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Bris Ceremony by Rabbi Nechemia Markovits | Kwatter Carrying Newborn Baby, Rabbi Markovits Preparing for the Circumcision

Mohel: The Expert Who Performs Jewish Circumcision

If you're a Jewish parent with a baby boy, you might be wondering who is best suited to perform the sacred act of circumcision, also known as "bris milah" (brit-milah). Should you choose a doctor or a mohel? In this article, we will explore the role of a mohel, the reasons why a mohel is preferred over a doctor, and how to choose a qualified mohel.

What is a Mohel?

A mohel is a specially trained expert in the medical and surgical techniques of circumcision who performs the procedure for Jewish babies. However, a mohel's expertise goes beyond just the technical skills. A mohel is also knowledgeable in the customs and traditions behind "bris milah" (brit-milah), which represents the covenant between God and the descendants of Abraham in Jewish belief.

The history of circumcision in Judaism dates back to Abraham, who circumcised himself at the age of 99, as well as his sons, namely Isaac and Ishmael. The act of circumcision is considered sacred and is therefore performed by a mohel rather than a doctor.

"Every Jewish father is obligated to circumcise his own son, just as Abraham circumcised his own son, Isaac. However, most fathers are not trained to circumcise. So we invite a mohel to serve as a shaliach, a stand-in for the father. A mohel is an observant Jew who has studied the texts and laws of bris milah; the anatomy, physiology, and pathology of the penis (and related organs); and the techniques of circumcision."

University of California, Berkeley

Why a mohel?

The act of circumcision among Jewish boys is a sacred act and a sign of the covenant between God and Abraham's descendants. It is a religious observance that must be performed by a person who is not only medically qualified but also an expert in Jewish laws and customs. This is where a mohel comes in.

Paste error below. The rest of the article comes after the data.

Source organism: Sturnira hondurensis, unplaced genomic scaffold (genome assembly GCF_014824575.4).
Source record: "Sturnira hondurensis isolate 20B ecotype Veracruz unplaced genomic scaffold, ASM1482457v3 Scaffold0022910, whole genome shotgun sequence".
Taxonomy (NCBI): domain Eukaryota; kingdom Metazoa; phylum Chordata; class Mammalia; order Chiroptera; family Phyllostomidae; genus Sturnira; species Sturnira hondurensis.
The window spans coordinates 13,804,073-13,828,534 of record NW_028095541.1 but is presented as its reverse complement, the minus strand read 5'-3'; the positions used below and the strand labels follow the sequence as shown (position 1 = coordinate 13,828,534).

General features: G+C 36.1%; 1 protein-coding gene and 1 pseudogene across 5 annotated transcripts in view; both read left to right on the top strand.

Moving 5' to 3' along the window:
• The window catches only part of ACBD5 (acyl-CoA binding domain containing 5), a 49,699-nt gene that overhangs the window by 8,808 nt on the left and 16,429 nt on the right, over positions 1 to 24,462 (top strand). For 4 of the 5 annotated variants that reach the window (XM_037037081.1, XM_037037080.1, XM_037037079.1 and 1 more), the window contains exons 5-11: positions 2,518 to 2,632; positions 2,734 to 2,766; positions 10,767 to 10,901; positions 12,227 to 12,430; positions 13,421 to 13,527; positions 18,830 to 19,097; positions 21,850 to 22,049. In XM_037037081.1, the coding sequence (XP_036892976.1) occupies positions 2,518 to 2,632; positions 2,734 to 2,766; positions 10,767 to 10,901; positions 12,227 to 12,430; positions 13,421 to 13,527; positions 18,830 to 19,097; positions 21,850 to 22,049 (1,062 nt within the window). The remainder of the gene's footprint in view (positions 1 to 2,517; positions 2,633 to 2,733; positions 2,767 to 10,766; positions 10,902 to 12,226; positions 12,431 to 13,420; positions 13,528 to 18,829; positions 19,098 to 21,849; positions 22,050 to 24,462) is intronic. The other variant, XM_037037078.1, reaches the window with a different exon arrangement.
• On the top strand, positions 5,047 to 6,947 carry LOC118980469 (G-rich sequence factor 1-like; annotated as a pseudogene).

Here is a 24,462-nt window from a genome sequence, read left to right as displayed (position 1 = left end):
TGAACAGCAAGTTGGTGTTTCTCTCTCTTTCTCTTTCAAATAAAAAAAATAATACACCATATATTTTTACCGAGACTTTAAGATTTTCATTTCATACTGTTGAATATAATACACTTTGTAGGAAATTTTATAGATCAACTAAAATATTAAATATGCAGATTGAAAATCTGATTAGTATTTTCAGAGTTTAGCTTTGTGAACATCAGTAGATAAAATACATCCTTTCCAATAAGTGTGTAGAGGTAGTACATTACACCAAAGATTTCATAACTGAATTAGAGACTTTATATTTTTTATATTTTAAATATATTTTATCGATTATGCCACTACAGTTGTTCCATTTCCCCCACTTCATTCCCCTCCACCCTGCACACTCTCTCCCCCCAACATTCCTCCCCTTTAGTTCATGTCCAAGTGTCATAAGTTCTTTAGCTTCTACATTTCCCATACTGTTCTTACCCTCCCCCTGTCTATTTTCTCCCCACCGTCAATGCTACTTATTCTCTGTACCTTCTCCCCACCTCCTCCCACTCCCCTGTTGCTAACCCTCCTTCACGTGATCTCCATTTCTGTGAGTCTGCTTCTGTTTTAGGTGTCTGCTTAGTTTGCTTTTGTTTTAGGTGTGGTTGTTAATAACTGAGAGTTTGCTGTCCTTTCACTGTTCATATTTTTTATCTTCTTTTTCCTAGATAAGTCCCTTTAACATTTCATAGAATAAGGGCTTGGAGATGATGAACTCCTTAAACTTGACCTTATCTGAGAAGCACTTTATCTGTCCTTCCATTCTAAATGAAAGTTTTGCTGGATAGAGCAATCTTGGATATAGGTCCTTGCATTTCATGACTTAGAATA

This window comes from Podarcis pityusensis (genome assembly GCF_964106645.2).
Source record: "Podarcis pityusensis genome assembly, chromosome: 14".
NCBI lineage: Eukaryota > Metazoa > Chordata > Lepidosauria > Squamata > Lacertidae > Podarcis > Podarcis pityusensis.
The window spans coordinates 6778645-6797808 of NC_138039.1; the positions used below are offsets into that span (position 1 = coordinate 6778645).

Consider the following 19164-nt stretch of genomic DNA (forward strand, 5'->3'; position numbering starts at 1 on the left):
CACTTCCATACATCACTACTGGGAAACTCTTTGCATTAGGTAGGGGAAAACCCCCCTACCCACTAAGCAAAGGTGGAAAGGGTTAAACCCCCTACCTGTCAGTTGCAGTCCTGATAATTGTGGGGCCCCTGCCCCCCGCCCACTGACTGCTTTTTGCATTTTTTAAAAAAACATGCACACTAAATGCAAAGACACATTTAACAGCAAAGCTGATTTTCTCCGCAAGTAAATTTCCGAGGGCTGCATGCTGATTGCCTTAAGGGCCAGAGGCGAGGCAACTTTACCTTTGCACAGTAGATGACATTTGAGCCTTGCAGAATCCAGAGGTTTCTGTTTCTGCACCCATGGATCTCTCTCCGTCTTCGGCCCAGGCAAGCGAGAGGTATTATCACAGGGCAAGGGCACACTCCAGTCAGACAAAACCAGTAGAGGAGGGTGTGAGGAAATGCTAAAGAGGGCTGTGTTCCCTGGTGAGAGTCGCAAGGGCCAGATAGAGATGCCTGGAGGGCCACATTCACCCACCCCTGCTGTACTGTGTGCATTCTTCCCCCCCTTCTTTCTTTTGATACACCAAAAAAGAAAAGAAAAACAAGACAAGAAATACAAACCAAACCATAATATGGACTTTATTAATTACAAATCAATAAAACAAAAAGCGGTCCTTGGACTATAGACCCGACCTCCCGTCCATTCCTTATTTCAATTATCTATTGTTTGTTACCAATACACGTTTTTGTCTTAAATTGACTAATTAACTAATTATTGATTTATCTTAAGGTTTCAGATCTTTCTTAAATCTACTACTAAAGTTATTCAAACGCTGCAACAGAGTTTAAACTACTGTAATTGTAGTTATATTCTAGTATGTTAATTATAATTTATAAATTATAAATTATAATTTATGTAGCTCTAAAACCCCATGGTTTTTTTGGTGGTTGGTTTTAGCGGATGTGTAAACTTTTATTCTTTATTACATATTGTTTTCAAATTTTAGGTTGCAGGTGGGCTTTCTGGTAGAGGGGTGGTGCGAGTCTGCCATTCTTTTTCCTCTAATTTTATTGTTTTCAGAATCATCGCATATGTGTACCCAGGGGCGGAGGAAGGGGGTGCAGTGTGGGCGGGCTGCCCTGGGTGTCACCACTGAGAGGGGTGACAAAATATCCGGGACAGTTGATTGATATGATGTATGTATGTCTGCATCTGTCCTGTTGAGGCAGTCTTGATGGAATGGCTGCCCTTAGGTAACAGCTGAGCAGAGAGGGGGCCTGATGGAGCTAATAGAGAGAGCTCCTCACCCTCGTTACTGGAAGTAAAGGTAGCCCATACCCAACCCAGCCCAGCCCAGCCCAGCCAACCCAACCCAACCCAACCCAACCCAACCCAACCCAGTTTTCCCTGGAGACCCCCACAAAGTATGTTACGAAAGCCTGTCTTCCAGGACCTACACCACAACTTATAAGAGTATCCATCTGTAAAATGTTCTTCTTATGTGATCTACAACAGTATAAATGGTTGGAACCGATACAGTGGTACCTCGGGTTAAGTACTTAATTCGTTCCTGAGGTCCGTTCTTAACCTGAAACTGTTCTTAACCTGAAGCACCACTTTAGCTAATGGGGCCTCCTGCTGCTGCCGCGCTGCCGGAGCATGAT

"Jewish law sees the moment of Bris Milah (Brit-Milah) as having a great spiritual impact upon the child." 

That is to say, undergoing this process means that they are entering into a covenant between them and God. Thus, if you are a Jewish parent who has a child who needs to be circumcised, it is important for you to choose a mohel rather than a doctor due to the fact that in the Jewish belief, the act of circumcision itself, Bris Milah (Brit-Milah) is a religious observance.


Thus, the person who will do the procedure must know not only how to circumcise and be an expert in the latest medically approved surgical and sterilization procedures. But he must also be an expert in Jewish laws and customs pertaining to Bris Milah - the traditional circumcision and ceremony.  

A doctor's medical circumcision, usually performed in the hospital within the first few days after birth, or/and not performed during daylight hours does not fulfill the requirements of a bris milah and is not considered a valid bris according to Jewish law.

The bris should be performed by a Jewish person who understands, upholds and practices the tenets of the Jewish religion and is specially trained as a mohel.

Should I choose A Doctor or a Mohel?

Mohel Vs. Doctor

Why A Mohel Should be Chosen Rather Than A Doctor

Choosing a mohel over a doctor has several advantages.


Expertise of a Mohel

Unlike doctors who perform various medical procedures, Mohels are highly trained specialist whose sole profession is limited to circumcisions. This singular focus allows Mohels to perform many more circumcisions than doctors. In fact, their expertise is so highly regarded that even doctors and surgeons will often seek their advice and guidance for difficult and serious cases.

Speed and Painless Procedure

One of the biggest advantages of choosing a Mohel is the swift and painless circumcision procedure. A Mohel performs the procedure much more swiftly and painlessly than doctors do. In fact, a skilled mohel can perform a traditional circumcision in 10-20 seconds, compared to a hospital circumcision or one performed by a doctor that can take anywhere from 20 to 40 minutes. 

Less Painful Procedure

Furthermore, a mohel's technique involves "no crushing of tissue," making it less painful for the baby. Hospital and doctor circumcisions require giving the baby injections of anesthesia, a nerve block, because of the length of the procedure. However, a bris - traditional circumcision, done by a mohel with proper technique - the actual incision is so quick and precise that subjecting the baby to the injections is more painful than the circumcision itself. Moreover, there is a potential for side effects or extreme reactions, especially in newborns.